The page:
Should your ex-employer become insolvent the Pension Protection Fund (PPF) will pay 90% of the pension accrued.  The compensation is subject to a current overall annual cap of £33,678.38 at age 65 after the 90% has been applied. During deferment and once in retirement your pension will increase with inflation and there will also be compensation for certain survivors. But, if you were to transfer out then you will no longer be protected by the PPF.

Final salary pensions can be extremely complex and it is imperative to take sound independent financial advice before considering a pension transfer. Please contact us if this has raised any questions, or if you wish to discuss your options. Email:

Final Salary Pension Transfers

Mortgage News

BTL mortgage lenders increase stress tests.

Buy-to-Let investors face the prospect of new curbs on their ability to borrow. The Bank of England’s Prudential Regulation Authority (PRA), which monitors the soundness of banks and other lenders, has recently published a consultation paper. Its aim is to lay down underwriting standards that it thinks will prevent landlords getting into mortgage payment difficulties if they have a shock to their system or if interest rates rise.

The PRA wants lenders to assess either whether the monthly rental income from the property is enough to cover the mortgage, or whether the landlord has enough money – along with rental income – to keep paying the mortgage. It makes clear that affordability should never be based on the value of equity in the property used as security for the mortgage, and nor should lenders rely on predictions of rises in house prices to justify loan sizes.

The first of these tests requires lenders to calculate an interest coverage ratio, the relationship of the expected monthly rental income to the monthly interest payments. The PRA says this should be a minimum of 125% but recently we have seen lenders increasing this to 145%. The calculation takes into account all costs of the buy-to-let, including estimated voids, council tax, repairs, letting agent fees and utility costs.

Tax liabilities also need to be incorporated into the sums, including the changes resulting from the government’s limits on mortgage interest tax relief, due to start next year (from 2017 onwards the tax liability will step up year on year until 2020).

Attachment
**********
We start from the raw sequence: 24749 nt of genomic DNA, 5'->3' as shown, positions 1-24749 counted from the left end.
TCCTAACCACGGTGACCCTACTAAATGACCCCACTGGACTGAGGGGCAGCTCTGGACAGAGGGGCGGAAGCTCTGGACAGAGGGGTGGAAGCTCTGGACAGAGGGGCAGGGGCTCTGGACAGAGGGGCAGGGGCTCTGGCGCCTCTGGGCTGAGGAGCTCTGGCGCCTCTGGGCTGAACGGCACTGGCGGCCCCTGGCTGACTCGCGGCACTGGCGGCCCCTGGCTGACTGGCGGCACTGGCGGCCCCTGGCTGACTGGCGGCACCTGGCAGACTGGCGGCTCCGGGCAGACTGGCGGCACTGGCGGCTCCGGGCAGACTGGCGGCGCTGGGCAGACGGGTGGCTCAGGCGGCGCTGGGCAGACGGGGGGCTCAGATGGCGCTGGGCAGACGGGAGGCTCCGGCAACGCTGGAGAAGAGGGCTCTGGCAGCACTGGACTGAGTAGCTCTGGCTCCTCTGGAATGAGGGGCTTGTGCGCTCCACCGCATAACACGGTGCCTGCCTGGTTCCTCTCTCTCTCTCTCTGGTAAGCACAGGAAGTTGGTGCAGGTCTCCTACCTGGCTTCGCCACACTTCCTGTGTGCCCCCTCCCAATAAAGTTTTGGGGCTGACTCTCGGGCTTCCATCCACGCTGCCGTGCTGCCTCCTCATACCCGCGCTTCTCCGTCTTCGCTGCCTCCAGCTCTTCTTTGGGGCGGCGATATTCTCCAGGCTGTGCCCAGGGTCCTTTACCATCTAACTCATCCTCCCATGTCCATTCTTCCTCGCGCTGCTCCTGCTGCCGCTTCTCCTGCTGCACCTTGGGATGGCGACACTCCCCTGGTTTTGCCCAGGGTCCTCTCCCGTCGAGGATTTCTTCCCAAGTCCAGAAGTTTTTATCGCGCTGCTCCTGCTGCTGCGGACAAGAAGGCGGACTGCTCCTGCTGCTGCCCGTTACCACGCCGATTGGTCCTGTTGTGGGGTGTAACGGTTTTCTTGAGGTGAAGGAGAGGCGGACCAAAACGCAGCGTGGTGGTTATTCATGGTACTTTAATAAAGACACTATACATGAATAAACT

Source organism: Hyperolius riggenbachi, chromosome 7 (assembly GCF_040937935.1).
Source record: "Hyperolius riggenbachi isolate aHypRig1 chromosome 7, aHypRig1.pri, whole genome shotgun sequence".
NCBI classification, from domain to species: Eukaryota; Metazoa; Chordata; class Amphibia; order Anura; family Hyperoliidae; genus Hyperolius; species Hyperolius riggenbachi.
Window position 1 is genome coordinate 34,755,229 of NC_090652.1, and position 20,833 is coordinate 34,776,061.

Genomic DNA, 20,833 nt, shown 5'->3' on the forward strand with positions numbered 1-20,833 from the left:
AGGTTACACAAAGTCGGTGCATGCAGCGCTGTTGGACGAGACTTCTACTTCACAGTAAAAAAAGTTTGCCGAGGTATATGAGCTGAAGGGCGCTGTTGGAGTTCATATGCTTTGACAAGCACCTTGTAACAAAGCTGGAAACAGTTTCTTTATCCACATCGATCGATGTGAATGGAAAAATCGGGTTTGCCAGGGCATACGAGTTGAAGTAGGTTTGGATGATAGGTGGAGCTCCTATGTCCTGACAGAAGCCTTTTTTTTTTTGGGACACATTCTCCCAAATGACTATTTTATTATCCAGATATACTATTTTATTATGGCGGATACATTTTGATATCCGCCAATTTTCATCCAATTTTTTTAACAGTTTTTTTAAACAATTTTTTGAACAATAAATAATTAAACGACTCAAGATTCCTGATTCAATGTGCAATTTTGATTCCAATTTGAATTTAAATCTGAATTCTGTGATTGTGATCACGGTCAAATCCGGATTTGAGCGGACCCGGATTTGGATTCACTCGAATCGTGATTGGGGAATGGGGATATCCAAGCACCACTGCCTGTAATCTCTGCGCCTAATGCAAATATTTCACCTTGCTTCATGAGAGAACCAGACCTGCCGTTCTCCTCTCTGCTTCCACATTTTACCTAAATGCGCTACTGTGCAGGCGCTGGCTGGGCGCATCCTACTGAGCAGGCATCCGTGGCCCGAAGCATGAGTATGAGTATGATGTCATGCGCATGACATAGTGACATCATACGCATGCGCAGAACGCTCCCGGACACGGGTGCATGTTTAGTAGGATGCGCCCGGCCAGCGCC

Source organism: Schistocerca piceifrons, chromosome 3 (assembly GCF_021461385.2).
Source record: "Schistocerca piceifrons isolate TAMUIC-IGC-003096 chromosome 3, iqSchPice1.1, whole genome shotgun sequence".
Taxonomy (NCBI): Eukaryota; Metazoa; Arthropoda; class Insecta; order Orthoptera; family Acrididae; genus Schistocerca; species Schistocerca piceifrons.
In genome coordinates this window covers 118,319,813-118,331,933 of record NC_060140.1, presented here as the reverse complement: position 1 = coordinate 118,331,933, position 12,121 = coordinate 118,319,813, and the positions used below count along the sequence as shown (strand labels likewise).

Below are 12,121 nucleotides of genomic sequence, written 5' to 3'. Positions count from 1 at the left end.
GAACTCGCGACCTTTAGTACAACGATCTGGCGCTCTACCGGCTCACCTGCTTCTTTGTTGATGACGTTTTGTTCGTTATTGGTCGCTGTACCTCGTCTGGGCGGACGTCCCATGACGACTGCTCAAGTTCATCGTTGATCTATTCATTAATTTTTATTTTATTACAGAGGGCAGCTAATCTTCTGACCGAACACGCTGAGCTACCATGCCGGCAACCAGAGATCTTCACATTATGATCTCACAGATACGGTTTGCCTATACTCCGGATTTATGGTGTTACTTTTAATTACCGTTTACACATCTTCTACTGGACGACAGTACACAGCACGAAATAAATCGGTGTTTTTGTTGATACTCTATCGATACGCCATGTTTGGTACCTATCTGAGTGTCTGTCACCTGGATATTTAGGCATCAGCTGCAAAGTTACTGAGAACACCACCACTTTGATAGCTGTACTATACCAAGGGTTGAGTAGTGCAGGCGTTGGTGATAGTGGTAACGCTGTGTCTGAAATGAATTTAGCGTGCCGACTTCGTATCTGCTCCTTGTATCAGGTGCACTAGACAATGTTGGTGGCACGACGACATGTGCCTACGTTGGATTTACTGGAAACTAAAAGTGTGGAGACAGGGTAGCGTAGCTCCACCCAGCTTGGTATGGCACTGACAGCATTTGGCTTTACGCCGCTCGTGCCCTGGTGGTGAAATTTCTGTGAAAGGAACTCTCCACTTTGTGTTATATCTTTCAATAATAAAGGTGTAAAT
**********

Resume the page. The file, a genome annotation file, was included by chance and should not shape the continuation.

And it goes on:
A borrower’s affordability is assessed under a hypothetical borrowing rate of at least 5% over a minimum of 5 years from the start of the mortgage. Many lenders have already increased the rate of interest it uses from 5% to 5.5%. In addition to this, some lenders are going so far as to access a borrower’s income in addition to these stress tests which could prove problematic for some buy-to-let landlords.

If you are already a have a buy-to-let property or you are thinking of buying one then talk to us first so we can discuss your options. To arrange a meeting, or an initial chat over the phone, with one of the mortgage team email your details to

Autumn Statement 2016

Autumn Statement 2016: all change for the Chancellor

The UK has experienced plenty of political upheaval this year with the EU referendum followed by a change of leadership. The Chancellor, Philip Hammond, delivered his first Autumn Statement on 23 November– which also turned out to be his last. His surprise announcement was that after two Budgets in 2017, from 2018 onwards we will have a Spring Statement and an Autumn Budget.

The Chancellor presented his Autumn Statement against a background of reduced growth forecasts and the ‘urgent’ need to tackle the long-term weaknesses of the UK economy. His declared ambition is to make UK ‘match-fit’ for Brexit.

The emphasis of the Chancellor’s speech was on increased infrastructure spending, a stop on further new welfare savings measures and an acceptance that government borrowing will be significantly higher than previously projected.